Voting integrity advocates have long criticized Kemp‚Äôs reluctance to end the use of electronic voting machines without auditable paper trails, relying on systems that cybersecurity experts and this federal judge say are bad for voters. The next secretary of state will have a chance modernize that system. So far, however, it‚Äôs unknown who that person will be as the race enters a runoff scheduled for Dec. 4. One of the candidates, Republican Brad Raffensperger, has advocated for updating election machines to move away from the state‚Äôs paperless system.
But the damage Kemp did to the democratic process in Georgia will be hard to undo, said Jenny Flanagan, vice president of state operations for watchdog group Common Cause. “Kemp’s resignation, while welcome, has come too late. Kemp spent his tenure disenfranchising hundreds of thousands of Georgians.‚ÄĚ
BOB LORD AT ASPEN ‚ÄĒ Computer and phone makers should configure their products to automatically install software updates by default, and browser makers should incorporate security features, like forcing HTTPS, that are currently only available as third-party add-ons, the DNC‚Äôs chief security officer said Thursday. ‚ÄúI‚Äôd love to see the operating system vendors start to figure out how to start patching so that it becomes harder and harder to not run a patched system,‚ÄĚ Bob Lord said at the Aspen Cyber Summit, adding that the security community should also ‚Äústart leaning on the browser manufacturers to adopt some additional controls.‚ÄĚ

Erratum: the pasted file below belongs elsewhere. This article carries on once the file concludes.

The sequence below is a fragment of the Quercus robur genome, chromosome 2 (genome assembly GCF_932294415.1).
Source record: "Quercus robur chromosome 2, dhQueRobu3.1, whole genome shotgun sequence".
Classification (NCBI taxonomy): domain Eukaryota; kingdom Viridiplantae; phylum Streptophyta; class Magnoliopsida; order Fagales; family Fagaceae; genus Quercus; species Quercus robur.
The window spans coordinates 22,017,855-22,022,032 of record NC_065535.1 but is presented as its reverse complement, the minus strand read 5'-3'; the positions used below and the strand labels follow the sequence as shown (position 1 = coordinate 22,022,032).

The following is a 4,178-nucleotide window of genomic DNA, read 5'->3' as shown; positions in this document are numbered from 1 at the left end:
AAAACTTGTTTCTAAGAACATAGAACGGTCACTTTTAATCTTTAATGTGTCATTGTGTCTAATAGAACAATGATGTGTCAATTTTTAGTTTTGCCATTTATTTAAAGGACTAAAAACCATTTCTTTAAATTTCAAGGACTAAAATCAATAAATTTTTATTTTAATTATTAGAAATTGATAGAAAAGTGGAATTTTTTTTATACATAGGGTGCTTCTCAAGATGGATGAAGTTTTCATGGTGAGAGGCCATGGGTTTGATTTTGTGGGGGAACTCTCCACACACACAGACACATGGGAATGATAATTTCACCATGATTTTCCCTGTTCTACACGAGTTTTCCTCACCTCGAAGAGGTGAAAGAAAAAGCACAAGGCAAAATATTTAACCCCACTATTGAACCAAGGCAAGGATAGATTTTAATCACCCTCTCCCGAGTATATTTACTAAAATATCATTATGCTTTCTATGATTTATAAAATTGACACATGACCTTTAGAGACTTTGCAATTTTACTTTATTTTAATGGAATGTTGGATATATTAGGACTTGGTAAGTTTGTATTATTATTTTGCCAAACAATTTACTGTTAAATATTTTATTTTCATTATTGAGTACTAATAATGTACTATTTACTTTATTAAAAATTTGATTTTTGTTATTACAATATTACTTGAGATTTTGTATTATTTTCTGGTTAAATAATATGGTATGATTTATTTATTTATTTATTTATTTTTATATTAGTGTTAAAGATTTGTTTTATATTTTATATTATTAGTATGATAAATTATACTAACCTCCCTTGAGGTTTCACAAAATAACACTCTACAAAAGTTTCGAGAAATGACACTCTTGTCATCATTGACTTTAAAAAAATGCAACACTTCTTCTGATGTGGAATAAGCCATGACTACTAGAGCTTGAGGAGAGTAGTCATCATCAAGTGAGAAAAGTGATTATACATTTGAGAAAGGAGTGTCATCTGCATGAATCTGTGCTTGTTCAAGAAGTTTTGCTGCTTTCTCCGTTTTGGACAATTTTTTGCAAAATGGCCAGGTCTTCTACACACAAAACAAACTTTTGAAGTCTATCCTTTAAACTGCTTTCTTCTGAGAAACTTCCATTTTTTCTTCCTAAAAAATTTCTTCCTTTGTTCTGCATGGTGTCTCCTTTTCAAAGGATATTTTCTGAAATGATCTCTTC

During the midterm campaign, the DNC distributed a one-page cybersecurity checklist to campaigns and party organizations, and Lord said he planned to ‚Äúwork with them a little bit more closely‚ÄĚ on security. But he added that ‚Äúthere are some things where we should be pushing on the technology providers to do a much better job in getting to that next level and making these things secure by default.‚ÄĚ
Lord also compared the voting technology industry of 2018 to the broader tech industry of 10 or 15 years ago. ‚ÄúWe saw some of these companies, years ago, pushing back, trying to posture, trying to ‚Ä¶ sue or make trouble for the people who are responsible for making these issues known,‚ÄĚ he said. Over time, the situation improved, but ‚Äúthat didn‚Äôt happen overnight, and it didn‚Äôt happen without some wailing and gnashing of teeth on occasion.‚ÄĚ He said he hoped voting vendors would invite researchers to help them modernize their security programs. ‚ÄúI guarantee you there‚Äôd be people willing to raise their hands and step up and help usher them through that journey.‚ÄĚ